Bailouts in Costa Rica as a Result of Government Centralization and Discretionary Transfers
This paper investigates the inter-relation between the central government and the municipalities in Costa Rica. It examines episodes in which the central government has bailed out the local governments from their obligations. We employ empirical and descriptive methods to show how discretionary grants relate to the degree of fiscal discipline of the municipality to produce hidden bailouts. Political, demographic, and economic variables explain the allocation of these discretionary transfers. We illustrate the effects of the high concentration of decision-making of the central government on the fiscal performance of the municipalities. The municipalities play a limited role and its functioning largely depends upon the central government. We argue that the national administration would face a high political cost if it did not bail out the local government in several of the episodes studied. Using panel data from 1982-1997 on 81 cantones, we find that the fiscal effort of the local government is reduced by the presence of discretionary grants. The local governments finance local expenses with these discretionary transfers according to our empirical results. As expected from the centralization issue, political variables such as the affiliation of the local administration have significant effects on the resources received by the municipalities.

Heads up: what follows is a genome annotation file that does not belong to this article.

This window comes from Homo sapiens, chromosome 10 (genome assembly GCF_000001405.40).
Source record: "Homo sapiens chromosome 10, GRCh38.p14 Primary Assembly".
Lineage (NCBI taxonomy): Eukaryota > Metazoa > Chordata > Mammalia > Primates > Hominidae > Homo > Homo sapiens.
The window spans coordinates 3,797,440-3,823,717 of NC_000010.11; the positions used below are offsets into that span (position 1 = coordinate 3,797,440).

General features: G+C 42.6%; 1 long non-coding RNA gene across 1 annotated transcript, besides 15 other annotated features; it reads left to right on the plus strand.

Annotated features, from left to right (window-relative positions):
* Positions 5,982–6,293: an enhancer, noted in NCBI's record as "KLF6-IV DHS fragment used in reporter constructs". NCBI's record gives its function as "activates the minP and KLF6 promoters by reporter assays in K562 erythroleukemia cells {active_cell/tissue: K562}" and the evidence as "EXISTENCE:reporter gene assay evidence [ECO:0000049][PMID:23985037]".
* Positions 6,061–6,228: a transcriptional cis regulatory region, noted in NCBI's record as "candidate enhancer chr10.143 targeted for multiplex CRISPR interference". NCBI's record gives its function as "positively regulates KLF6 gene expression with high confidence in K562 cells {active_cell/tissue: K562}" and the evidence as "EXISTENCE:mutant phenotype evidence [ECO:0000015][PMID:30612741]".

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- von Hagen, Jurgen & Eichengreen, Barry, 1996. "Federalism, Fiscal Restraints, and European Monetary Union," American Economic Review, American Economic Association, vol. 86(2), pages 134-38, May.
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